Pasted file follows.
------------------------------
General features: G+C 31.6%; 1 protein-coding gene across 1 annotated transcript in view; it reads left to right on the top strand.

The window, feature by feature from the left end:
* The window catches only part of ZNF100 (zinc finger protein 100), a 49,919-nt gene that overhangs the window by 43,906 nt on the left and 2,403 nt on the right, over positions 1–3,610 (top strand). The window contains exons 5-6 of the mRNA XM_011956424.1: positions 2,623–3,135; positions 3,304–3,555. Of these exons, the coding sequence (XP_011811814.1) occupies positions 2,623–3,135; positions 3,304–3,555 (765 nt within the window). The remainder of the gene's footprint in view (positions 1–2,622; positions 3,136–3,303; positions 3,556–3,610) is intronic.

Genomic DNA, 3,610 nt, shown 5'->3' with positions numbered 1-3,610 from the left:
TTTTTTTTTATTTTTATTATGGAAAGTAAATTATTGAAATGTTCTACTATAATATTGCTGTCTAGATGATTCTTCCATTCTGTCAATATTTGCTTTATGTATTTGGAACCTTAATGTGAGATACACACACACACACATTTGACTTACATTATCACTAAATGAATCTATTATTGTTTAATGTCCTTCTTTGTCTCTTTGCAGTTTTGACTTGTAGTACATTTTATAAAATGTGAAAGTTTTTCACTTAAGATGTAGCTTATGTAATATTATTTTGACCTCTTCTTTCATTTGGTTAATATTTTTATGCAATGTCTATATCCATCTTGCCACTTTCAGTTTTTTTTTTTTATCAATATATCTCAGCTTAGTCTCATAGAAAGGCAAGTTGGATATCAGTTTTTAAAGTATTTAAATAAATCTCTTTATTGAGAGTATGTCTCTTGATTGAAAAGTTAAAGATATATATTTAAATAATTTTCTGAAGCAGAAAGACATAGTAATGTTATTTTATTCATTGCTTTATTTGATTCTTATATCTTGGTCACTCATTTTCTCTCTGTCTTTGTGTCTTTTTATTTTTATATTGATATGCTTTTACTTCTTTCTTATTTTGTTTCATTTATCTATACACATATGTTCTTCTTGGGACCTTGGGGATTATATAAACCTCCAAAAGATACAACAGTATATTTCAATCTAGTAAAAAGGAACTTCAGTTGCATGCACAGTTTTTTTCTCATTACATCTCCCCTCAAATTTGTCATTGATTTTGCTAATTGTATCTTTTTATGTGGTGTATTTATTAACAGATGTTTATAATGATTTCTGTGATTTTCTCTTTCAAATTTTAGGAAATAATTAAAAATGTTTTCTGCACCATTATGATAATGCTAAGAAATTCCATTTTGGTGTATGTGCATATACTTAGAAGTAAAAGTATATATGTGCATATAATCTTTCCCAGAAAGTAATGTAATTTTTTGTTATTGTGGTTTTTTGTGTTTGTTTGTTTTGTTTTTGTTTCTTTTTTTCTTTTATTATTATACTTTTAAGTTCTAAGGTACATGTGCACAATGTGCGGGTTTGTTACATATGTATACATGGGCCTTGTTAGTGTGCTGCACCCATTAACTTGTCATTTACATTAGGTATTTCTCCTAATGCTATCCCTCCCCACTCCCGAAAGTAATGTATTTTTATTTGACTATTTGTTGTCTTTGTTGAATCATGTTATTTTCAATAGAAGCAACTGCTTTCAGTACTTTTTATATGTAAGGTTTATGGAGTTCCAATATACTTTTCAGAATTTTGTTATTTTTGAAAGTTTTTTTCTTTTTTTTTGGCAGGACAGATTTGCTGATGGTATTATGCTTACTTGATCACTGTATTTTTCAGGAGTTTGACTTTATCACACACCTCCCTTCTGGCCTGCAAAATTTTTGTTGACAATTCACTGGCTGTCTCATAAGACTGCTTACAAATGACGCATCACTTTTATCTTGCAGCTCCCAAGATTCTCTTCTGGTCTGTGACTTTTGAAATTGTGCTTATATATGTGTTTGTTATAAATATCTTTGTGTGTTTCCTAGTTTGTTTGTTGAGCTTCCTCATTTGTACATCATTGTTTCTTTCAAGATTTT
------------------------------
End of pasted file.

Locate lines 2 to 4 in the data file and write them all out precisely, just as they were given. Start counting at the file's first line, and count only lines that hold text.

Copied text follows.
The window, feature by feature from the left end:
* The window catches only part of ZNF100 (zinc finger protein 100), a 49,919-nt gene that overhangs the window by 43,906 nt on the left and 2,403 nt on the right, over positions 1–3,610 (top strand). The window contains exons 5-6 of the mRNA XM_011956424.1: positions 2,623–3,135; positions 3,304–3,555. Of these exons, the coding sequence (XP_011811814.1) occupies positions 2,623–3,135; positions 3,304–3,555 (765 nt within the window). The remainder of the gene's footprint in view (positions 1–2,622; positions 3,136–3,303; positions 3,556–3,610) is intronic.

Genomic DNA, 3,610 nt, shown 5'->3' with positions numbered 1-3,610 from the left: